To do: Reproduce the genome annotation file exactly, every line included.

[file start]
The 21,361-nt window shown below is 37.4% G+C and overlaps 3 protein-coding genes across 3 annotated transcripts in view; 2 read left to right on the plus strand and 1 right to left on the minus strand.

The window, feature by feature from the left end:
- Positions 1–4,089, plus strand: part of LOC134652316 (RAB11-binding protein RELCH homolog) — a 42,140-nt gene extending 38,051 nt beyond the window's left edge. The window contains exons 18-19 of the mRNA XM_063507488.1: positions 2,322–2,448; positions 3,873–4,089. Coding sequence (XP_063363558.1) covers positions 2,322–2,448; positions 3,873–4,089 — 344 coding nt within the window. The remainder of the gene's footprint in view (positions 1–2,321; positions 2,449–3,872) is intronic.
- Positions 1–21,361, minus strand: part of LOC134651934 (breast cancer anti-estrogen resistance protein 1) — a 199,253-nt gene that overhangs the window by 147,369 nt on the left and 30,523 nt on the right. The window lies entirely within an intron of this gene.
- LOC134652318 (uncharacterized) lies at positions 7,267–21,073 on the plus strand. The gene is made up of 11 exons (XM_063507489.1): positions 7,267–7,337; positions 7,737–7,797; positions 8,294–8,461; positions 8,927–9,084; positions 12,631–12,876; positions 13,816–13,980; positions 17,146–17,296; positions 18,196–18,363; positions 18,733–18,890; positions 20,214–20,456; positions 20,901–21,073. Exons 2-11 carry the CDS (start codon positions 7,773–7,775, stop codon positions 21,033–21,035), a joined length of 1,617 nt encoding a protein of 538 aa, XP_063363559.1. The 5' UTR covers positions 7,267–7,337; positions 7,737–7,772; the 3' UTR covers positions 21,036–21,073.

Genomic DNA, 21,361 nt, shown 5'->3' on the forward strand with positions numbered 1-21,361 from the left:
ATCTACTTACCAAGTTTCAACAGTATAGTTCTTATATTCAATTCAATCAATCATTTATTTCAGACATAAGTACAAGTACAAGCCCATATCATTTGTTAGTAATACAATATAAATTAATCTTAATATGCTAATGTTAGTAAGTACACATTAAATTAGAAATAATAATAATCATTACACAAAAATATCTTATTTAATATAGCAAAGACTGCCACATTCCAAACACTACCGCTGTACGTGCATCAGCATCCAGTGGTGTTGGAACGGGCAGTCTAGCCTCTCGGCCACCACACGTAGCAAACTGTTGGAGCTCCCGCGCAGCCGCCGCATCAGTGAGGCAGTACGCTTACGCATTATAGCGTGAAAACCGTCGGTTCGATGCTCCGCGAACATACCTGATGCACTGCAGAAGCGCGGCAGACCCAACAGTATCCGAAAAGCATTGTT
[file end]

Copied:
The 21,361-nt window shown below is 37.4% G+C and overlaps 3 protein-coding genes across 3 annotated transcripts in view; 2 read left to right on the plus strand and 1 right to left on the minus strand.

The window, feature by feature from the left end:
- Positions 1–4,089, plus strand: part of LOC134652316 (RAB11-binding protein RELCH homolog) — a 42,140-nt gene extending 38,051 nt beyond the window's left edge. The window contains exons 18-19 of the mRNA XM_063507488.1: positions 2,322–2,448; positions 3,873–4,089. Coding sequence (XP_063363558.1) covers positions 2,322–2,448; positions 3,873–4,089 — 344 coding nt within the window. The remainder of the gene's footprint in view (positions 1–2,321; positions 2,449–3,872) is intronic.
- Positions 1–21,361, minus strand: part of LOC134651934 (breast cancer anti-estrogen resistance protein 1) — a 199,253-nt gene that overhangs the window by 147,369 nt on the left and 30,523 nt on the right. The window lies entirely within an intron of this gene.
- LOC134652318 (uncharacterized) lies at positions 7,267–21,073 on the plus strand. The gene is made up of 11 exons (XM_063507489.1): positions 7,267–7,337; positions 7,737–7,797; positions 8,294–8,461; positions 8,927–9,084; positions 12,631–12,876; positions 13,816–13,980; positions 17,146–17,296; positions 18,196–18,363; positions 18,733–18,890; positions 20,214–20,456; positions 20,901–21,073. Exons 2-11 carry the CDS (start codon positions 7,773–7,775, stop codon positions 21,033–21,035), a joined length of 1,617 nt encoding a protein of 538 aa, XP_063363559.1. The 5' UTR covers positions 7,267–7,337; positions 7,737–7,772; the 3' UTR covers positions 21,036–21,073.

Genomic DNA, 21,361 nt, shown 5'->3' on the forward strand with positions numbered 1-21,361 from the left:
ATCTACTTACCAAGTTTCAACAGTATAGTTCTTATATTCAATTCAATCAATCATTTATTTCAGACATAAGTACAAGTACAAGCCCATATCATTTGTTAGTAATACAATATAAATTAATCTTAATATGCTAATGTTAGTAAGTACACATTAAATTAGAAATAATAATAATCATTACACAAAAATATCTTATTTAATATAGCAAAGACTGCCACATTCCAAACACTACCGCTGTACGTGCATCAGCATCCAGTGGTGTTGGAACGGGCAGTCTAGCCTCTCGGCCACCACACGTAGCAAACTGTTGGAGCTCCCGCGCAGCCGCCGCATCAGTGAGGCAGTACGCTTACGCATTATAGCGTGAAAACCGTCGGTTCGATGCTCCGCGAACATACCTGATGCACTGCAGAAGCGCGGCAGACCCAACAGTATCCGAAAAGCATTGTT